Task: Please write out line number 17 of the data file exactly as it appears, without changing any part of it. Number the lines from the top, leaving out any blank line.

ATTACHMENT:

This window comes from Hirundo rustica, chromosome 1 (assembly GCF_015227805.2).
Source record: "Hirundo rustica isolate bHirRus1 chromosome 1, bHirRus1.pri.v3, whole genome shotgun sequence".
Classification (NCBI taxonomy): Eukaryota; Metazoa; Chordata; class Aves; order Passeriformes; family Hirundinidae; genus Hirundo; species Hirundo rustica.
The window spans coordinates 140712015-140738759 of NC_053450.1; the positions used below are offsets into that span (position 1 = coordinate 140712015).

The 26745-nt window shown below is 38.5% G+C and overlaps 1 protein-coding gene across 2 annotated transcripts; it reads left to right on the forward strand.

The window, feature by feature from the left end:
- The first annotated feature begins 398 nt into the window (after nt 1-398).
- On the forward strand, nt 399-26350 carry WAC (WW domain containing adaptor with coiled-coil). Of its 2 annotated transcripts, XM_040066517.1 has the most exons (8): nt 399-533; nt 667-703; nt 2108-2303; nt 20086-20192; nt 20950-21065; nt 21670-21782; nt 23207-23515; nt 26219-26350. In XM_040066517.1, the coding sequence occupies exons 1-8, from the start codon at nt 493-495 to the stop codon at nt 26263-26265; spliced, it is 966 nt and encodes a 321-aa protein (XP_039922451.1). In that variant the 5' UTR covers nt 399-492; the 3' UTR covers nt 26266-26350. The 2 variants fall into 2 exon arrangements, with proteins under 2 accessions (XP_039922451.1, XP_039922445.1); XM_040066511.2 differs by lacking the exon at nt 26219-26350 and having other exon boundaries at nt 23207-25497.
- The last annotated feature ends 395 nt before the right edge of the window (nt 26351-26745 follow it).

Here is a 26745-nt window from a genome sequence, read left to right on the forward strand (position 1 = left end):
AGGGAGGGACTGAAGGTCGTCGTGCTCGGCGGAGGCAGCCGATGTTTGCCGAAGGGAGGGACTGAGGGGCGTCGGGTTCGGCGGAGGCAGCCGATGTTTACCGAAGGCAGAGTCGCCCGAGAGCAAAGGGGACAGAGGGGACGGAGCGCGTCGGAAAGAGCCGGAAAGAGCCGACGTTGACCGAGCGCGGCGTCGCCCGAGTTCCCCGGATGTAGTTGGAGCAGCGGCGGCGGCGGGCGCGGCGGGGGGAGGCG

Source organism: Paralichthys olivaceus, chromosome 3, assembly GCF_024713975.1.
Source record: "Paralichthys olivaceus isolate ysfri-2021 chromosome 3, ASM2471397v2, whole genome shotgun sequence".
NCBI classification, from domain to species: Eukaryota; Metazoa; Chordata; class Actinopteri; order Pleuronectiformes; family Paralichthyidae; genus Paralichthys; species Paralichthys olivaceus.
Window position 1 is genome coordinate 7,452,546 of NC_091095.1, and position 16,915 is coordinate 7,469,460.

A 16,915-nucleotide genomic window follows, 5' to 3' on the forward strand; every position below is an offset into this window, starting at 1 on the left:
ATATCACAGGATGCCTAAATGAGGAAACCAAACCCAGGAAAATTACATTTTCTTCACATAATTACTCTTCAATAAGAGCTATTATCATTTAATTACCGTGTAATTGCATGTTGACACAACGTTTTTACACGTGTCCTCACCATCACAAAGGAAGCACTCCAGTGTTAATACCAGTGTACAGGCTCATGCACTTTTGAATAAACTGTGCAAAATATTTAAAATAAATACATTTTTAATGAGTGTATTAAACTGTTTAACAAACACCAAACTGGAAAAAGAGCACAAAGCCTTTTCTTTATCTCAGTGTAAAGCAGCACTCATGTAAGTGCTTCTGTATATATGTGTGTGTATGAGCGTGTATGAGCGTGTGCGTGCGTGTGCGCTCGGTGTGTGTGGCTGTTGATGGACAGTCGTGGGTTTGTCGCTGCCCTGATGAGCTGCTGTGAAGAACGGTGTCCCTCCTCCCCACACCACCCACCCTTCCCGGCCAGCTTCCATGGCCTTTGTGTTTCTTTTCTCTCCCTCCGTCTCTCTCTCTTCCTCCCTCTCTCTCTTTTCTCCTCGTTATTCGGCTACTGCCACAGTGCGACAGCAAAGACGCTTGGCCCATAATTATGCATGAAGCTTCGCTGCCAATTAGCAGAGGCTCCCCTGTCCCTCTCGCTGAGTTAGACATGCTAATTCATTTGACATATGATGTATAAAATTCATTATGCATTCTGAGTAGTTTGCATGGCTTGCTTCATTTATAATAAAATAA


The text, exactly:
ATATCACAGGATGCCTAAATGAGGAAACCAAACCCAGGAAAATTACATTTTCTTCACATAATTACTCTTCAATAAGAGCTATTATCATTTAATTACCGTGTAATTGCATGTTGACACAACGTTTTTACACGTGTCCTCACCATCACAAAGGAAGCACTCCAGTGTTAATACCAGTGTACAGGCTCATGCACTTTTGAATAAACTGTGCAAAATATTTAAAATAAATACATTTTTAATGAGTGTATTAAACTGTTTAACAAACACCAAACTGGAAAAAGAGCACAAAGCCTTTTCTTTATCTCAGTGTAAAGCAGCACTCATGTAAGTGCTTCTGTATATATGTGTGTGTATGAGCGTGTATGAGCGTGTGCGTGCGTGTGCGCTCGGTGTGTGTGGCTGTTGATGGACAGTCGTGGGTTTGTCGCTGCCCTGATGAGCTGCTGTGAAGAACGGTGTCCCTCCTCCCCACACCACCCACCCTTCCCGGCCAGCTTCCATGGCCTTTGTGTTTCTTTTCTCTCCCTCCGTCTCTCTCTCTTCCTCCCTCTCTCTCTTTTCTCCTCGTTATTCGGCTACTGCCACAGTGCGACAGCAAAGACGCTTGGCCCATAATTATGCATGAAGCTTCGCTGCCAATTAGCAGAGGCTCCCCTGTCCCTCTCGCTGAGTTAGACATGCTAATTCATTTGACATATGATGTATAAAATTCATTATGCATTCTGAGTAGTTTGCATGGCTTGCTTCATTTATAATAAAATAA